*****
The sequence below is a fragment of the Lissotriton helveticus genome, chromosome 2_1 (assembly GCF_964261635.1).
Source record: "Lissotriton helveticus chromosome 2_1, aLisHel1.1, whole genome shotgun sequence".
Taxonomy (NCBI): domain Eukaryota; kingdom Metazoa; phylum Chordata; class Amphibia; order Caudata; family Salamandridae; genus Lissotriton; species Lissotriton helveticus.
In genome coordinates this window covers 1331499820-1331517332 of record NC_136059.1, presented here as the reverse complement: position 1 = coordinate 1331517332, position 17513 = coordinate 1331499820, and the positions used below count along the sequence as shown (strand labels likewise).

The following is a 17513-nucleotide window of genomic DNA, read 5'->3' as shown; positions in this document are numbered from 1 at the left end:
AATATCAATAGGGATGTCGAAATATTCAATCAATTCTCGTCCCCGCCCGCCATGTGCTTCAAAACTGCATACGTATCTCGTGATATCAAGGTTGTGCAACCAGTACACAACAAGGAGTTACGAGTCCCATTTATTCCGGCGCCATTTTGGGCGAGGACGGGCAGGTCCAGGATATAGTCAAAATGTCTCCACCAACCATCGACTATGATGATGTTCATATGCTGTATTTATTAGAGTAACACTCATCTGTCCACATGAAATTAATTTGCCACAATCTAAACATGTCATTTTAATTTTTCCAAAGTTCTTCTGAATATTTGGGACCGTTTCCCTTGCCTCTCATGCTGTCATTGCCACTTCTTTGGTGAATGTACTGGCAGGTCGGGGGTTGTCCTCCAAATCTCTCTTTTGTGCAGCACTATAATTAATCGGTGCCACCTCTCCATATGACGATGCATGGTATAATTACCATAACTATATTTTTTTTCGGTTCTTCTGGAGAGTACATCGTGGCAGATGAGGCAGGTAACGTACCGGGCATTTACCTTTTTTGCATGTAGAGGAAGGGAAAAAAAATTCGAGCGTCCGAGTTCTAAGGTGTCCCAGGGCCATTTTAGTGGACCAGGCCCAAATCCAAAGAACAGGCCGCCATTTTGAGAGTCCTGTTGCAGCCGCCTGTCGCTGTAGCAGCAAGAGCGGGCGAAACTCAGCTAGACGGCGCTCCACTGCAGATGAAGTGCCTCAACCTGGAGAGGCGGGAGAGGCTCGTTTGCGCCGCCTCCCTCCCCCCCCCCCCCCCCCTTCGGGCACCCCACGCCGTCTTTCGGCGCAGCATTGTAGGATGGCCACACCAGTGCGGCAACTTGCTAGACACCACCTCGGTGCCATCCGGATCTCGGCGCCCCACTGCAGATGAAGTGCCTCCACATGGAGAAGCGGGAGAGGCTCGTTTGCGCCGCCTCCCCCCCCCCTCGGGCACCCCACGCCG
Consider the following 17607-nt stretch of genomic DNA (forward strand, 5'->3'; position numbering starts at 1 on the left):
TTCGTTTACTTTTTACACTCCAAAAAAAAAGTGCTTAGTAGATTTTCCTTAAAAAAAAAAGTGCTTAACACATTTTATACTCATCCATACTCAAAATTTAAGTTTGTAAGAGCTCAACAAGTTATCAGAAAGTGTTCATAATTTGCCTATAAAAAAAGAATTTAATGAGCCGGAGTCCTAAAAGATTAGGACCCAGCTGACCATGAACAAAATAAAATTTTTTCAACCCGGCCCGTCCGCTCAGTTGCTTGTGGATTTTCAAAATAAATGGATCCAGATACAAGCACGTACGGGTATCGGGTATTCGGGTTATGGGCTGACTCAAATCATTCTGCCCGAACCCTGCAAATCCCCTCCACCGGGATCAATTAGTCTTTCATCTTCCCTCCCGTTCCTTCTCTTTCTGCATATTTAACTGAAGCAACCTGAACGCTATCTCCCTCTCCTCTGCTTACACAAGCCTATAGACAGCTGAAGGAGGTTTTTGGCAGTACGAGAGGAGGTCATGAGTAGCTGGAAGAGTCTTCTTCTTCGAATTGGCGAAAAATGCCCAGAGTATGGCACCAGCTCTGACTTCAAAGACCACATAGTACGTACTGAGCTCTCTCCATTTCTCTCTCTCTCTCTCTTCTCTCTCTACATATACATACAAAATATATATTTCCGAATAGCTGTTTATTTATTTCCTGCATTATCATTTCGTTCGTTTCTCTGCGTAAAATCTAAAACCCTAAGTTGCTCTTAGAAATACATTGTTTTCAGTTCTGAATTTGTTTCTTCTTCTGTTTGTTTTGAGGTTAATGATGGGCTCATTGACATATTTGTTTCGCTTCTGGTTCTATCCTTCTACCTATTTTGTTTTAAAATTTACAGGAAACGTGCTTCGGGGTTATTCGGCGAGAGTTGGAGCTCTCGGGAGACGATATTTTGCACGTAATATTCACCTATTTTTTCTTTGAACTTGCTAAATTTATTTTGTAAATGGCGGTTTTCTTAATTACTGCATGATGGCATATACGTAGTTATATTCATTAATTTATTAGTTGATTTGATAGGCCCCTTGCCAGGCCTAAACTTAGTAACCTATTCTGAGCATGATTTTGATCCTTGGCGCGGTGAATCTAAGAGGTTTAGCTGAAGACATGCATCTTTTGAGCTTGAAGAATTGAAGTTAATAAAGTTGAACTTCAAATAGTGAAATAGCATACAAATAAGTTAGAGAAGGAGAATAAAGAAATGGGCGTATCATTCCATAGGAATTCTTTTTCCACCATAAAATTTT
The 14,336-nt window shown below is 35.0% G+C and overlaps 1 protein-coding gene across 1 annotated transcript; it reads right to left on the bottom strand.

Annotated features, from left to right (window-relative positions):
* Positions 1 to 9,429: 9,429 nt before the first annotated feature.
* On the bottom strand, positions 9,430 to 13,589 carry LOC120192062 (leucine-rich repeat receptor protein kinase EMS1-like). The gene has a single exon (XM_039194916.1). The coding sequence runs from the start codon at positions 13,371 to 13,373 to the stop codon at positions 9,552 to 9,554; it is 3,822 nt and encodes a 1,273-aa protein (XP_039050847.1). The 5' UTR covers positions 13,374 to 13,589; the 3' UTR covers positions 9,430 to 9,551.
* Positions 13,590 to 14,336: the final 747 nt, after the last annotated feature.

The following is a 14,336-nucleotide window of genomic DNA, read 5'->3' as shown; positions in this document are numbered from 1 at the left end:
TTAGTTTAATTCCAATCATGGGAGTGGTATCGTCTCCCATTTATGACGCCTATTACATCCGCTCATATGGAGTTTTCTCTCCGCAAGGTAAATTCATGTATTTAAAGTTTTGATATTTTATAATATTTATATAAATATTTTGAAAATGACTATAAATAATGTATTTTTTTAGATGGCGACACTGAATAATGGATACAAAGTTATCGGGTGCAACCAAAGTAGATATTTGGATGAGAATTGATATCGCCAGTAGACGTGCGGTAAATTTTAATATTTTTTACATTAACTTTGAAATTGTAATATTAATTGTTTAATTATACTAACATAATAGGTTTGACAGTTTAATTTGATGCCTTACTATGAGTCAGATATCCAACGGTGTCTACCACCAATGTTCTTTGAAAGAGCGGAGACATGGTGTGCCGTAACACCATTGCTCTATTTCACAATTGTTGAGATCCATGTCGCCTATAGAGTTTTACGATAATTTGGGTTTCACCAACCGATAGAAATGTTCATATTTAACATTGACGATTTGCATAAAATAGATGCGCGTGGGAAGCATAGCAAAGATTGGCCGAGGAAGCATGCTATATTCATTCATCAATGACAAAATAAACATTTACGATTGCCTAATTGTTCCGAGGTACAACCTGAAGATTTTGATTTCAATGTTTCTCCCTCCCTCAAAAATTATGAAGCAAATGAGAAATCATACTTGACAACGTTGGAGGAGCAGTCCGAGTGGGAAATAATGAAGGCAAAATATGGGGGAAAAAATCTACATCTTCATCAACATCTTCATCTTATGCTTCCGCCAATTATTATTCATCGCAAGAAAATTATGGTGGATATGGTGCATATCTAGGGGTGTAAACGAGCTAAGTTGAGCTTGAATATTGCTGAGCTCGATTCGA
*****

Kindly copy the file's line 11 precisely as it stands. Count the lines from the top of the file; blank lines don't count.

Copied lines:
* Positions 1 to 9,429: 9,429 nt before the first annotated feature.